Reflections on Why I Give

By Beth Coleman ’85

I found it extremely informative to participate in an October 2023 alumni Zoom session where we brainstormed about ways Alumni could help shape the trajectory of LVC’s future. It was a delight to see some familiar faces as well as new ones, and I appreciated other’s insights and willingness to volunteer in post-meeting work. Writing to Deirdre (LVC president) afterwards, thanking her for coordinating these sessions, I realized what I could do:  share the story of why as an alumna I’ve been a monthly donor for many years, and how I hope others will consider joining me in this commitment.

I was, however, having writer’s block, so yesterday, I did what I do when I’m feeling stuck: I walked the labyrinth, a meditative resource nestled in a grove of cedar trees at The Clearing, a local folk school where my husband and I teach and volunteer.  As I slowly stepped along its meandering path, the clutter in my mind settled, and this insight from Wendell Berry bubbled up from the depths, “Within the circles of our lives we dance the circles of the years, the circles of the seasons within the circles of the years…. Again, again we come and go, changed, changing.  Hand join, unjoin in love and fear, grief and joy.  The circles turn, each giving into each, into all.”

And in that moment, I clearly realized how much my one year in LVC had profoundly shaped the seasons and cycles of my life ever since.  I thought about circling from the cocoon of the Midwest and a small college into the urban world of East Coast inner-city work and living, about the humbling lessons learned as a minority in my placement site, about the joys and challenges of creating life in community. I vividly recalled how LVC opened both my eyes and heart beyond what I had ever encountered in the prior 21 years, and has kept me focused on what matters and how I can make a difference in the subsequent 41.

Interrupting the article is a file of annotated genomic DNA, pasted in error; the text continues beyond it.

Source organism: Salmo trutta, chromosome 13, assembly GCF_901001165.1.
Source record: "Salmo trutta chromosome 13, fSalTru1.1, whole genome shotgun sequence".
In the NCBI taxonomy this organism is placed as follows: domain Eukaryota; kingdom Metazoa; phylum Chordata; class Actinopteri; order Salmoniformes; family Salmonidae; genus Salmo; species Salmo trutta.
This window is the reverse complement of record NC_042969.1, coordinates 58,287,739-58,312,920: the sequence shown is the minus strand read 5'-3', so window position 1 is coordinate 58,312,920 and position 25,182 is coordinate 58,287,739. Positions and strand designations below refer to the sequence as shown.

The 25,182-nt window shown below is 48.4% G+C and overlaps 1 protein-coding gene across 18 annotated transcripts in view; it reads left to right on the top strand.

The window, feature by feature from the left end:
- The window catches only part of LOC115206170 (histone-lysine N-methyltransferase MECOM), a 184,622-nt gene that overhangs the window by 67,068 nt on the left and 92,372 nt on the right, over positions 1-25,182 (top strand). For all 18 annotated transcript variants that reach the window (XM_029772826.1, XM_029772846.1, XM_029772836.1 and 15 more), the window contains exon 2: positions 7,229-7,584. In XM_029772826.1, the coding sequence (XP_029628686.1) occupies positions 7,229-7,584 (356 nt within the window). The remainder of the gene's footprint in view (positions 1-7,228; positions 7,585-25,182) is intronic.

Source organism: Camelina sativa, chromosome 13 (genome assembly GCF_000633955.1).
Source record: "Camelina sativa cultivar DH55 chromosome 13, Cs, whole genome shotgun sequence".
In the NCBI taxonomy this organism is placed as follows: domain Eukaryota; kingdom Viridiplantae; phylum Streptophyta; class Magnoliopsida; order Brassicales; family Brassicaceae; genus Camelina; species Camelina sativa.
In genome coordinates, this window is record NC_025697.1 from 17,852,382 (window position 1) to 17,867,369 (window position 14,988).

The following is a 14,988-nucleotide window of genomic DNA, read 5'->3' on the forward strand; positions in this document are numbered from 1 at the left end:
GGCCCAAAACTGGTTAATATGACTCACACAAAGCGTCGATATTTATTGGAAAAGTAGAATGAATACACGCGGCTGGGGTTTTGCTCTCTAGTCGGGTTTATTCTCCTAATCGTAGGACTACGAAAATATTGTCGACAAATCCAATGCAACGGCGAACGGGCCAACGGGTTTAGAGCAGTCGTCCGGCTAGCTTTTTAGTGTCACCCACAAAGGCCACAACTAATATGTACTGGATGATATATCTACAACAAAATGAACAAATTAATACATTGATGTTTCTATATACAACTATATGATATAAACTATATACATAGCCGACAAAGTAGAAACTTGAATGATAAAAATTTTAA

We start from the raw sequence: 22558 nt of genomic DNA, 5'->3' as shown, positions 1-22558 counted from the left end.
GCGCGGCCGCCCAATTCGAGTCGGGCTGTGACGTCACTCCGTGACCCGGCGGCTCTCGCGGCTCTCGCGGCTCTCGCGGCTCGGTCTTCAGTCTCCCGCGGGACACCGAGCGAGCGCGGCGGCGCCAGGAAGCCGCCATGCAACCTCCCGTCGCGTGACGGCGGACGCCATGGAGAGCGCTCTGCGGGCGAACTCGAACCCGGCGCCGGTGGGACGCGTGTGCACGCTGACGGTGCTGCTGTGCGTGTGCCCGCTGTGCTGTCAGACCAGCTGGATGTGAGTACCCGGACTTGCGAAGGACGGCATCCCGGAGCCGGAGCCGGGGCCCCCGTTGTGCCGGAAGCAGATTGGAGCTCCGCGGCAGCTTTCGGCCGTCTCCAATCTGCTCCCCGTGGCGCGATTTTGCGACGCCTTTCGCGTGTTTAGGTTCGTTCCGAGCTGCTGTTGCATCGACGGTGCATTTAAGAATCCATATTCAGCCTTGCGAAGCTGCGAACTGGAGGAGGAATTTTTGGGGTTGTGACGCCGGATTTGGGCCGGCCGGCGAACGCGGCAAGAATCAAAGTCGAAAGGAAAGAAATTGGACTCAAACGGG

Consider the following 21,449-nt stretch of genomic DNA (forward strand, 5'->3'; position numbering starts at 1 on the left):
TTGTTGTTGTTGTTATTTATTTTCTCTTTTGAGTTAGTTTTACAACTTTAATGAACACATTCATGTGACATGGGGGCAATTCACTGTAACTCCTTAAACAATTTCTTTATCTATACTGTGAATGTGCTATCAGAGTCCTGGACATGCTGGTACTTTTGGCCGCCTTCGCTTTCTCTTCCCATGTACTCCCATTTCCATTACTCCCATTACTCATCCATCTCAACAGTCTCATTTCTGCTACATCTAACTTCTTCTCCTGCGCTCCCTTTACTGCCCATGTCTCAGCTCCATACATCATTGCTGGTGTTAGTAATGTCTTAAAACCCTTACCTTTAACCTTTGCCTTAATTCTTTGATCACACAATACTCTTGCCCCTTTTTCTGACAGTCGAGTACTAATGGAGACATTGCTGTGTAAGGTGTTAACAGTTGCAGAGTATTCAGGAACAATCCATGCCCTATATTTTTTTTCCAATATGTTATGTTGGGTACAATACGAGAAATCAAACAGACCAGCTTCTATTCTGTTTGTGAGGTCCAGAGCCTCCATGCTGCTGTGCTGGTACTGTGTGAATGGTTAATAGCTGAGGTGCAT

I smiled as I realized that LVC as a life catalyst made it into every application essay over the years as I entered yoga and labyrinth facilitator training, a three-year “Spiritual Deepening for Global Transformation” program, and most recently massage school. Each time I wrote, I reflected on all the layers of growth that resulted from that one transformative year—whether it was professional or personal development, commitment to social issues, spiritual discernment, or the depth of friendships sustained—they all stemmed from that one very full LVC season in my life.

Over the years, I’ve come to clearly appreciate that such change was possible only because of the investments so many other hands had made in LVC—staff that nurtured it, communities that housed it, churches that engaged with it, households that donated to it, agencies that paid fees to support a volunteer—it took all those joined forces to sustain this organization that so clearly influenced my life and the lives of other alums who shared their stories during our Zoom session. Along with thoughtful discussion about ways to attract new LVC’ers, one other question loomed large—how do we encourage former ones to give back?

I remember my first vivid memory of learning that lesson: I was three and my Great-Uncle Carl was an usher at our church, and one Sunday he handed me a quarter with a wink and said, “This one’s for the offering plate.” I remember when the plate was passed I didn’t really know what the money was for or where it would go—or if I wanted to give up my shiny new coin at all.  But then I saw others offering paper bills, and my parents adding their envelope to the plate, and it suddenly looked VERY IMPORTANT to put something into that container.  I wanted to be grown-up like them and share something too.  So, I did. And for years that weekly ritual continued—Uncle Carl giving me a quarter, me passing it along.